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Dallas Gives but Takes Too

October 17, 2005|From Associated Press

The Dallas Cowboys committed four turnovers, missed two field goals and gave up a tying touchdown with 19 seconds left Sunday, yet overcame it all with a 45-yard field goal by Jose Cortez during the opening drive of overtime for a 16-13 victory over the equally inept New York Giants at Irving, Texas.

"I feel pretty fortunate," Cowboy Coach Bill Parcells said.

Coming off an inspired victory over the Philadelphia Eagles, Dallas (4-2) gave New York every chance to put the game away early.

But Eli Manning and the Giants (3-2) couldn't do it. They trailed, 7-6, midway through the third quarter after the Cowboys had committed all of their turnovers. Then New York started giving the ball away: four turnovers in five drives, including a fumble at the Dallas one-yard line with 1:18 left while down by seven.

"We just shot ourselves in the foot," Manning said. "We were letting them get the best of us."

The Cowboys wasted their chances too. Manning came up with a 24-yard touchdown pass play to Jeremy Shockey that forced overtime.

Dallas won the overtime coin toss and never gave the ball back. Drew Bledsoe moved the Cowboys 51 yards in eight plays and Cortez made it pay off, giving them consecutive victories for the first time this season -- and first place in the NFC East.

"It was luck, totally luck," Dallas receiver Keyshawn Johnson said. "We're entitled to have a bad game and still win, at least once."

The flip side was felt in the New York locker room, where the only solace was knowing the rematch will be at Giants Stadium on Dec. 4. "This feels like a blown opportunity," defensive end Michael Strahan said. "We should've won. ... You're not going to win when you handicap yourself."

Bledsoe completed 26 of 37 passes for 312 yards, with a touchdown, an interception and two lost fumbles, one on a snap.

Johnson caught eight passes for 120 yards, his most since 2002, but also fumbled, although it did not prompt a sideline confrontation with Bledsoe, as happened last week. This time, Bledsoe was the first to console Johnson.

Manning completed 14 of 30 for 215 yards and a touchdown, but he ended a streak of 125 passes without an interception and lost a fumble.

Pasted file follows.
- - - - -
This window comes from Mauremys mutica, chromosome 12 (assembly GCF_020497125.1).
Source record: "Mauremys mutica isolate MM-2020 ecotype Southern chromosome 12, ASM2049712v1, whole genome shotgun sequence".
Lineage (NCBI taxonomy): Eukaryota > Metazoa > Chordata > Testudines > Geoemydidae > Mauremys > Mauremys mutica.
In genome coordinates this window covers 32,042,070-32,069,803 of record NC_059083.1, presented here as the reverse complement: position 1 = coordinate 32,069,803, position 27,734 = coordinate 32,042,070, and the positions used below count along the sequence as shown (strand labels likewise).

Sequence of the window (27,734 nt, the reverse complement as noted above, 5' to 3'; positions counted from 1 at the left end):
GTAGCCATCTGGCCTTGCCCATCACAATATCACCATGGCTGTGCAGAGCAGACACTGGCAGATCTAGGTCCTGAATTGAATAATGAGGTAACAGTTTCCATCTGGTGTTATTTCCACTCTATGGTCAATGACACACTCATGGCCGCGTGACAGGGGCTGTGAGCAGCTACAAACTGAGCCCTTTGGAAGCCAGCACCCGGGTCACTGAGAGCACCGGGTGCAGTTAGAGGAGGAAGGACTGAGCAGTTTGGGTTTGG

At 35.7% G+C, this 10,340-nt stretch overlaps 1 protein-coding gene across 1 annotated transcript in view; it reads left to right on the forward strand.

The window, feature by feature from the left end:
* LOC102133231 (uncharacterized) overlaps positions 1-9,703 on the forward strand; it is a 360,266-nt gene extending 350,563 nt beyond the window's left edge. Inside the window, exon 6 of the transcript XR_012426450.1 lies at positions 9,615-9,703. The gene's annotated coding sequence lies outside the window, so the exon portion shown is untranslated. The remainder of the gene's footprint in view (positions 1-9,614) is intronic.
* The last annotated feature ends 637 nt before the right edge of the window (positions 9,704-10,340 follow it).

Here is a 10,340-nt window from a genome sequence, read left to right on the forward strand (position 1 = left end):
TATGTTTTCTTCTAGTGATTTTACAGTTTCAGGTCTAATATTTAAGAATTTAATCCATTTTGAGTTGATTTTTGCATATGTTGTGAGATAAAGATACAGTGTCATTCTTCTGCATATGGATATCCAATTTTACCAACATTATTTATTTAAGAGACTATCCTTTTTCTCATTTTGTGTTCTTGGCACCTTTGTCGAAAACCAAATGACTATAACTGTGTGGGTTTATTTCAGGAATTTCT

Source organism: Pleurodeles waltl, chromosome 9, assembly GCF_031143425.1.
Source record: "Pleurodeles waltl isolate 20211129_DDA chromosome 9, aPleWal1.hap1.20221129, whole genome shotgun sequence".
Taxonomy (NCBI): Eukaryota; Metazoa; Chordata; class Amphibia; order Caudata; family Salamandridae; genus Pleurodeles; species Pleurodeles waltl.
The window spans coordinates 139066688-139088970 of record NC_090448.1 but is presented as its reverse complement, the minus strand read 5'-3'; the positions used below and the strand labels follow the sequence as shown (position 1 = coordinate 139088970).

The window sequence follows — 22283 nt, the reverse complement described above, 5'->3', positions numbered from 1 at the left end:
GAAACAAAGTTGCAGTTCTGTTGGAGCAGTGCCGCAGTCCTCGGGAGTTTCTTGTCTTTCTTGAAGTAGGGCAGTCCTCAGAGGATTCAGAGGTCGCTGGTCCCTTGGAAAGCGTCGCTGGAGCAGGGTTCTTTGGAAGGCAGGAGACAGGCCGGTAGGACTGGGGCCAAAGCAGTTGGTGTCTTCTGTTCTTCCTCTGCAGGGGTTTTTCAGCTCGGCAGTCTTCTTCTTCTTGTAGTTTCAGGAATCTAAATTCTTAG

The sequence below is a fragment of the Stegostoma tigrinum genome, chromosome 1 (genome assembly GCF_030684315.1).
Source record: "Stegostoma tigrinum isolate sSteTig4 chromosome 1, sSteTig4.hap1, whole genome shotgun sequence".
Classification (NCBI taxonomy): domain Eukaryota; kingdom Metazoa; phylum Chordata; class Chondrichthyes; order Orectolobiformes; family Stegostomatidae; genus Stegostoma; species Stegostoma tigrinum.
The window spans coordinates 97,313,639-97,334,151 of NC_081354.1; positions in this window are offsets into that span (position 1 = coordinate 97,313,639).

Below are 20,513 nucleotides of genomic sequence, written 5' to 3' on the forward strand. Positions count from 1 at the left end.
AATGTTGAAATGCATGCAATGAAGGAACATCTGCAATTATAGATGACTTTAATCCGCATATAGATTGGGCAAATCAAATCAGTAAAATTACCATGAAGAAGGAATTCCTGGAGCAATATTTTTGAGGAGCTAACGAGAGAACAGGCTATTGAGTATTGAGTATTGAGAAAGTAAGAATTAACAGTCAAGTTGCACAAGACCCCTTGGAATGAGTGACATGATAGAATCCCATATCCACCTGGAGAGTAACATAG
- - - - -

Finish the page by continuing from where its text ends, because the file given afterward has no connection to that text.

Chicago 28, Minnesota 3 -- Reeling from allegations of sexual misbehavior and drunkenness during a charter cruise last week, the unraveling Vikings (1-4) were overmatched in Chicago.

Minnesota produced its lowest point total since the final game of the 2001 season, when Baltimore beat the Vikings, 19-3. While players declined to comment about the party, Viking Coach Mike Tice said the allegations had a negative effect.

"If I was to say it didn't at all, I kind of would be lying to you," he said. "And I don't think any of the local [media] would tell you that I've lied."

How big was the impact?

"I don't know," Tice said. "I'm not a psychologist. I can't tell you how much."

The Bears (2-3) ended a two-game losing streak. Brian Urlacher had two sacks, and Charles Tillman and Chris Harris each had an interception.

Urlacher credited defensive coordinator Ron Rivera for the aggressive game plan.

"Rivera turned us loose today," Urlacher said. "He called a bunch of blitzes -- they worked. We got a bunch of pressure, and when [Viking quarterback Daunte Culpepper] did get rid of the ball we tackled the guys."

Thomas Jones, questionable after stretching a ligament in his right knee last week at Cleveland, rushed for 89 yards and two touchdowns in 23 carries for the Bears. Jones, who had never worn a knee brace, said he was uncomfortable. "Sometimes when you're thinking about the game more than your injury, it kind of helps you," he said.

Despite Jones' injury, Bear rookie Cedric Benson had a limited role, with three carries for two yards.

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